Current Baby Calf Count: 49
Here are a few of our first-calf heifers and their calves, relaxing and taking naps. Eight of ten have calved.
All baby calves are cute, but I am particularly fond of the little white-face calves. Their little faces are so snowy white compared to the adults, and will never be this white again!
This tagging process pictured below went very smoothly. Mama #202-3 was off to the side eating grain Bill poured on the ground as a distraction so he could tag her calf. The calf didn't struggle or bawl for its mother to come to the rescue. I was able to get close for the photo without upsetting the pair.
One of our favorite cows, Proud Mary, of “Boomer Sooner Bovine” fame (or infamy), had a nice heifer this year. A week and a half later, her daughter, Creedence, also had a heifer. I’ve used up all the distinctive female and male names I could think of related to the group “Creedence Clearwater Revival”—Creedence and Fogarty—plus Ike and Tina (Turner) who also performed the song “Proud Mary.” I researched songs recorded by CCR and found “Suzy Q” and “Good Golly Miss Molly” (didn’t know CCR recorded that one). Problem solved: Say “hello” to Miss Molly and Suzy Q!
Calf #261 has a white spot on its side, another on its forehead, white hair on its belly and four white socks. We might name her “Spot.”
Our Charolais-mix cow, Sweet Pea, gave birth to a little mini-Pea this year although it’s not a heifer, it’s a bull, but a big one! Sweet Pea, a veterinarian and I shared a major adventure a year ago when her calf presented backwards. I blogged about it in “Trooper, the Holstein Adoptee—Part 2.” This year’s birth was uneventful. Bill and the pasture land-owner named this calf “Snowball.”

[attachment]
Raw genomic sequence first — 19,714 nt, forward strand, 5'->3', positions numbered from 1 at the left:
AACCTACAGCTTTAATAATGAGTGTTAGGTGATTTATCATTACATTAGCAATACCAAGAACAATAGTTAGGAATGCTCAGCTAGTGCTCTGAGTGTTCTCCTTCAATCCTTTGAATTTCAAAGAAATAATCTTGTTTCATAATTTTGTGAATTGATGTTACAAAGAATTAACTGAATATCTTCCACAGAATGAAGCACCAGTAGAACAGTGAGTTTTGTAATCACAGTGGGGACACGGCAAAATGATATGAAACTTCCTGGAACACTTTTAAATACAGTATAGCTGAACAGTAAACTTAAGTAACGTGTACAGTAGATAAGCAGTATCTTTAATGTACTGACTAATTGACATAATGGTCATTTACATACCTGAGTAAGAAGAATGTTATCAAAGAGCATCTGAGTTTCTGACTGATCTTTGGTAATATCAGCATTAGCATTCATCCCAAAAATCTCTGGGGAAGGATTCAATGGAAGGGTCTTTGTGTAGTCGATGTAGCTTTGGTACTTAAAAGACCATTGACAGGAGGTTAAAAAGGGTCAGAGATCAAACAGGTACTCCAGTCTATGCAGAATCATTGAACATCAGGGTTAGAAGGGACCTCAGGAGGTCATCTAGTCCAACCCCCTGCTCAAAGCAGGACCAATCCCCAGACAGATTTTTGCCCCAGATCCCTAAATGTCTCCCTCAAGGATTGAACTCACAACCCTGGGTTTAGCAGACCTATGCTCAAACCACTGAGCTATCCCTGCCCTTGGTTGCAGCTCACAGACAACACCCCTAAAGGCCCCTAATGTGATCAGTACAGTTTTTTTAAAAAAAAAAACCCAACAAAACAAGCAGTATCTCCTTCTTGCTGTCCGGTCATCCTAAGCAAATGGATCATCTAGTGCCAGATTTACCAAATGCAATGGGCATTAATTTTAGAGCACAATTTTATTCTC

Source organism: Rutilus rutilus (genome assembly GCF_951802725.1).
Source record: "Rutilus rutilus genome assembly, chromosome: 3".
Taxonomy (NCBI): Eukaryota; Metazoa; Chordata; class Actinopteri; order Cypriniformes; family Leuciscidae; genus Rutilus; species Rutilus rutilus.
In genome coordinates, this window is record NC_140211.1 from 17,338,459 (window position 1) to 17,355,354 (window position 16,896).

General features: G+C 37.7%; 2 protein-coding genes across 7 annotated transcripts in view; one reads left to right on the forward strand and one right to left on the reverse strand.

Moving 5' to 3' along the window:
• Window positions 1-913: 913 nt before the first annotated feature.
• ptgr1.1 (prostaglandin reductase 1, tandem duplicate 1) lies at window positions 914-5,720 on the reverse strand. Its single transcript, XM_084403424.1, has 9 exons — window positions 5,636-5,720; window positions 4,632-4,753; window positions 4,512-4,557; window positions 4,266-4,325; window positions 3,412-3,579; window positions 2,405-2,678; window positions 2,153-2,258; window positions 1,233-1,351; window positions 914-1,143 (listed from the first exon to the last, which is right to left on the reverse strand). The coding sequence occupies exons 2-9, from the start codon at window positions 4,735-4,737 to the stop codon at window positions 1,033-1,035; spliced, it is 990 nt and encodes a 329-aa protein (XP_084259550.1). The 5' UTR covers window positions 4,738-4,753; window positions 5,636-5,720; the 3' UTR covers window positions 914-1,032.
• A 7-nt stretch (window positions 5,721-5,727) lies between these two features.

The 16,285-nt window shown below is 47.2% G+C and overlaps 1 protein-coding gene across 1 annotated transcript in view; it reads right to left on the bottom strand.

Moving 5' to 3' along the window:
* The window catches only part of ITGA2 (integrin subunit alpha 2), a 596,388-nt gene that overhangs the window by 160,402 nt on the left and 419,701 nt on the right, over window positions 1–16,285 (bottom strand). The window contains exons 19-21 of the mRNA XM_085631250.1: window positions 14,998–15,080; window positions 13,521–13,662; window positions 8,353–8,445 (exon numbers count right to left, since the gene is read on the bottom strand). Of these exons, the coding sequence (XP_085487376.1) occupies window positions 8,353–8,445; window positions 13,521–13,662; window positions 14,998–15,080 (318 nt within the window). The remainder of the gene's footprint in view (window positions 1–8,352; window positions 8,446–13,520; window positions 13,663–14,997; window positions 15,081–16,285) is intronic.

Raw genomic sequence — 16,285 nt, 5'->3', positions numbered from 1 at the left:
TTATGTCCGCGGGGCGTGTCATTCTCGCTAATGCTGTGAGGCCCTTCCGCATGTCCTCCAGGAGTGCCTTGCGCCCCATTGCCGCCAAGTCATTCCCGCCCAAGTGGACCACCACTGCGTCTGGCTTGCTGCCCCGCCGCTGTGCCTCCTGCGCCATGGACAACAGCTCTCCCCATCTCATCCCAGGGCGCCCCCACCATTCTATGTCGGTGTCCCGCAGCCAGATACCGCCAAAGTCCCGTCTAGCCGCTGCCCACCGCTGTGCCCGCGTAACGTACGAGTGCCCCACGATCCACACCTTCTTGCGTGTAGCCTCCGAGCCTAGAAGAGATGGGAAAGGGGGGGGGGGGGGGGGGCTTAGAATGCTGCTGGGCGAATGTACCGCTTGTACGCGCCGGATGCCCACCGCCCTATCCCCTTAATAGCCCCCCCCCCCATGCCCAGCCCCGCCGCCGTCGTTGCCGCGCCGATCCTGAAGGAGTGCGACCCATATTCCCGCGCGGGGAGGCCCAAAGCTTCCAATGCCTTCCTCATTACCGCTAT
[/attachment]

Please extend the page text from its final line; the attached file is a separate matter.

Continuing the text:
After I snapped the pictures of Sweet Pea and Snowball, we checked on another cow in the same pasture due to give birth any time. We found #207 and her new heifer, who inherited the black curly hair of her father, our bull, Romeo.
One of my favorite activities with calves is to sit very still on the ground and see if they will approach me. Some will; others are too skittish and won’t. Those who do are usually still a little hesitant and it may take a while for them venture close enough to take a sniff. As I was waiting on the calves, I felt a larger presence behind me. First Calf Heifer #76-1 sniffed and nudged me, begging for range cubes. I felt her licking the side of my head so just aimed the camera and shot four pictures. This was the only decent photo of either of us!
Miss Molly and Sox…the future of the Hilbert Herd?